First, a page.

Re: Speed and OpenZFS 2.0
This is donating, it may have involved relicensing but that is a separate matter.
Let me give an example. When SUN open sourced their ZFS implementation in 2005 it was at that point the only ZFS implementation around. All other versions, the open source Illumos implementation, the closed source Oracle implementation, the macOS version that Apple briefly shipped on their install DVDs, the Nexenta implementation, the ZFS-on-Linux implementation etc. were all forked from the original code dating back to 2005 and therefore did not include support for TRIM. SSDs were not really a thing in the early 2000’s.
This meant that every implementation had to develop their own TRIM implementation (Illumos, Nexenta, perhaps Oracle too) or simply not support TRIM (ZFS-on-Linux).
Out of the various implementations of TRIM for ZFS, the one from Nexenta was by far the superior as it supported queueing. This means that the Queued TRIM command can be queued to run after all scheduled (arguably more important) read and write operations have been completed. Especially on high concurrent use storage systems that is a big deal.
Nexenta has donated their implementation to the OpenZFS project and queued TRIM is now part of OpenZFS 2.0. The code was probably previously closed source and has been relicensed under the open source CDDL license so it could be included in OpenZFS. It is referred to as a “donation” so I assume that the OpenZFS team did not have to pay Nexenta for their code. What I don’t know is if the copyright still rests with Nexenta or whether that has been transferred to OpenZFS too.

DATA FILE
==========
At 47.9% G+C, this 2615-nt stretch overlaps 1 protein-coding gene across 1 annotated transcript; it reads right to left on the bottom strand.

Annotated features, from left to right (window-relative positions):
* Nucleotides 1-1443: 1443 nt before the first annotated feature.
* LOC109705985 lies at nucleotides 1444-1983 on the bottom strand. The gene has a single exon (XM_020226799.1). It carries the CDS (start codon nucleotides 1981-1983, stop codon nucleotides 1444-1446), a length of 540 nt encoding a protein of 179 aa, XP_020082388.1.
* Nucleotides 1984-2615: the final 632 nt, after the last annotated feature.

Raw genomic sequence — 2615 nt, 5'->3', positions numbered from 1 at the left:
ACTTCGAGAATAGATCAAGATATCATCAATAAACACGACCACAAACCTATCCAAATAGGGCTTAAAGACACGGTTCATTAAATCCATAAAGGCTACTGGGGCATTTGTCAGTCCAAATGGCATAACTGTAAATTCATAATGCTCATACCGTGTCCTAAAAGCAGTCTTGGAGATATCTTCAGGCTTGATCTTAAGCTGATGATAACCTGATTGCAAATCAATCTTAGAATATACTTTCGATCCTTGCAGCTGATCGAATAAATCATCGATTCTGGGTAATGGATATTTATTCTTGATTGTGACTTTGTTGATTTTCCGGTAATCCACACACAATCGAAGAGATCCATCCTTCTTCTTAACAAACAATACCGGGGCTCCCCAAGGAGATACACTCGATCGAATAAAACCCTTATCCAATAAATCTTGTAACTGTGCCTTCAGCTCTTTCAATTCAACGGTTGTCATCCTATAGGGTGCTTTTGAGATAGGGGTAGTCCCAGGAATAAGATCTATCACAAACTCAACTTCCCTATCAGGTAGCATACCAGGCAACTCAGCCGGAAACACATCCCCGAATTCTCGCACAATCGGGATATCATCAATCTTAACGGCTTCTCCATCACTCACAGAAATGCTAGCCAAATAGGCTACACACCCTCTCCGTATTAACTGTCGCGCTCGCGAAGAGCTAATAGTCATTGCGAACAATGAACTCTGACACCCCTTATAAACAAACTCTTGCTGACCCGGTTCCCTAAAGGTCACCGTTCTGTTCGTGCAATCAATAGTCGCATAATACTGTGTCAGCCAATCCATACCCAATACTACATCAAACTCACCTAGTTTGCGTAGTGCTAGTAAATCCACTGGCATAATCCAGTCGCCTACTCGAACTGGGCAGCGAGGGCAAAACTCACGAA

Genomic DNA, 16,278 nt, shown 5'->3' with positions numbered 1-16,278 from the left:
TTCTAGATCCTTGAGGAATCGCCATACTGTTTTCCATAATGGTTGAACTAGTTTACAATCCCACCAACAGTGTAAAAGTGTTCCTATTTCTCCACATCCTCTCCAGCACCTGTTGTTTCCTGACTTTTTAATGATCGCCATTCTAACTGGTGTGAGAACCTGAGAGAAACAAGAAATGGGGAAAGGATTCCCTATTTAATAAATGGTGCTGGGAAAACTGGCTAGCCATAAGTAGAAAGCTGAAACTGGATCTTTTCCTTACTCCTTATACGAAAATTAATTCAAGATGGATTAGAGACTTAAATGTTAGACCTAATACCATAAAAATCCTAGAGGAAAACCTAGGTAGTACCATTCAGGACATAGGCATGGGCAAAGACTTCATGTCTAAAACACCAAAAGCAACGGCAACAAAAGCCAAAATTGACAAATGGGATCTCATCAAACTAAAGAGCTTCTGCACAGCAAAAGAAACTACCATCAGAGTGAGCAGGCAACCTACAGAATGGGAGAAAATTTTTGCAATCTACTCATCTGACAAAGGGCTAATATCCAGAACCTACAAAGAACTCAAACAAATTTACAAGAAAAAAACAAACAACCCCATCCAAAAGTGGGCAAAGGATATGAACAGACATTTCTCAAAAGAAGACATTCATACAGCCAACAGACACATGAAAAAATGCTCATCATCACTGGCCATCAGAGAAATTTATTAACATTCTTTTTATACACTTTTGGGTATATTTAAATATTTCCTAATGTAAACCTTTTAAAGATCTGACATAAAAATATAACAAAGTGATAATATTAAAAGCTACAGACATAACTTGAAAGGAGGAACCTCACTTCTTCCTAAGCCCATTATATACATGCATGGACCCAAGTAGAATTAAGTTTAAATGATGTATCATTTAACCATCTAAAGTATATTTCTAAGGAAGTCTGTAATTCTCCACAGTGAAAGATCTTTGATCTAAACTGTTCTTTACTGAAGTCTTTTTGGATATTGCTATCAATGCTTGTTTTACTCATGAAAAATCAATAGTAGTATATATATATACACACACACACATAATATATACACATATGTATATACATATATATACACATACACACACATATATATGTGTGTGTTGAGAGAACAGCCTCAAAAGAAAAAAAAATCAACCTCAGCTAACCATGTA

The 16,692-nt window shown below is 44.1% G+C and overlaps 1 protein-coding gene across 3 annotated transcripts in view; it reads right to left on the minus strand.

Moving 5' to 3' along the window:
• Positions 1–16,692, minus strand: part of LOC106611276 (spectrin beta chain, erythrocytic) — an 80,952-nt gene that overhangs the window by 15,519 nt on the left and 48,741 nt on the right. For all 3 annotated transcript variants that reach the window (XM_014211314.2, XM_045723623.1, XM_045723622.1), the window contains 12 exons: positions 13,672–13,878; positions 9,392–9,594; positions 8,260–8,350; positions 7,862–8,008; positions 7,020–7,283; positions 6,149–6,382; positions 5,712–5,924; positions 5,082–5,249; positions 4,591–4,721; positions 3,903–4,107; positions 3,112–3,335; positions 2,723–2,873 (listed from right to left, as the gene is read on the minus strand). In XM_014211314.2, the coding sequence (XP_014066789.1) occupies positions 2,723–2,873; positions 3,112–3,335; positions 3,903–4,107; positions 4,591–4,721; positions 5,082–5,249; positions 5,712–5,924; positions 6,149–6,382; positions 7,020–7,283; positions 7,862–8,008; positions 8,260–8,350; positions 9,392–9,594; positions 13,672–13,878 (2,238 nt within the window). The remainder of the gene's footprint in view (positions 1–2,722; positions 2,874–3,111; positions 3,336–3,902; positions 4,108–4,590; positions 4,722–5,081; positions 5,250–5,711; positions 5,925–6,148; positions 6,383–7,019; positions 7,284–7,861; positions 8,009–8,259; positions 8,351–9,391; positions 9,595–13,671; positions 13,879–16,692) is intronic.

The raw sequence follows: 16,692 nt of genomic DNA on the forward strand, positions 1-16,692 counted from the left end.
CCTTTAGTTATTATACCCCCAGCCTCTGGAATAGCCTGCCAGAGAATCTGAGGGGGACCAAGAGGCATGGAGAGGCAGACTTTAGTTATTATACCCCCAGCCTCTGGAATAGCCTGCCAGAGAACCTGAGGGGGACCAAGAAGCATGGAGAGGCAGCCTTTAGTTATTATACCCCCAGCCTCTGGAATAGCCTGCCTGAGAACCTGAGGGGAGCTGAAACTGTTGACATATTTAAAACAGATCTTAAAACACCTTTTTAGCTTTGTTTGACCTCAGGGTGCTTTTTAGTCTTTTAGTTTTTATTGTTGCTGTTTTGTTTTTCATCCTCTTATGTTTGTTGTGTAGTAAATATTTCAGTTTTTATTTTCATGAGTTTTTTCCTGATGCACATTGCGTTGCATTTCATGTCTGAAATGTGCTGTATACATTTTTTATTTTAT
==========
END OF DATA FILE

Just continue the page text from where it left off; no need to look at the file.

That is queued TRIM, just one example, but the development of Sequential Resilvering, dRAID, Zstd compression, Persistent L2ARC, Dataset Encryption, Fusion Pools and Allocation Classes has largely followed a similar path. Either developed straight under an open source CDDL license (so no relicensing required) or donated by companies and relicensed under the CDDL so it could be included in OpenZFS 2.0.
None of this has anything to do with Oracle, they didn’t own the copyright to the specific Nexenta, Delphix, Intel, Datto, iXsystems or Illumos code or were involved in setting the license for the code. The only copyright they bought eleven years was on the original SUN code. As that was forked fifteen years ago, before Oracle even considered buying SUN, the majority of the current code in OpenZFS is no longer based on the old code produced by SUN as development moves on. None of the features I mentioned above existed in 2005.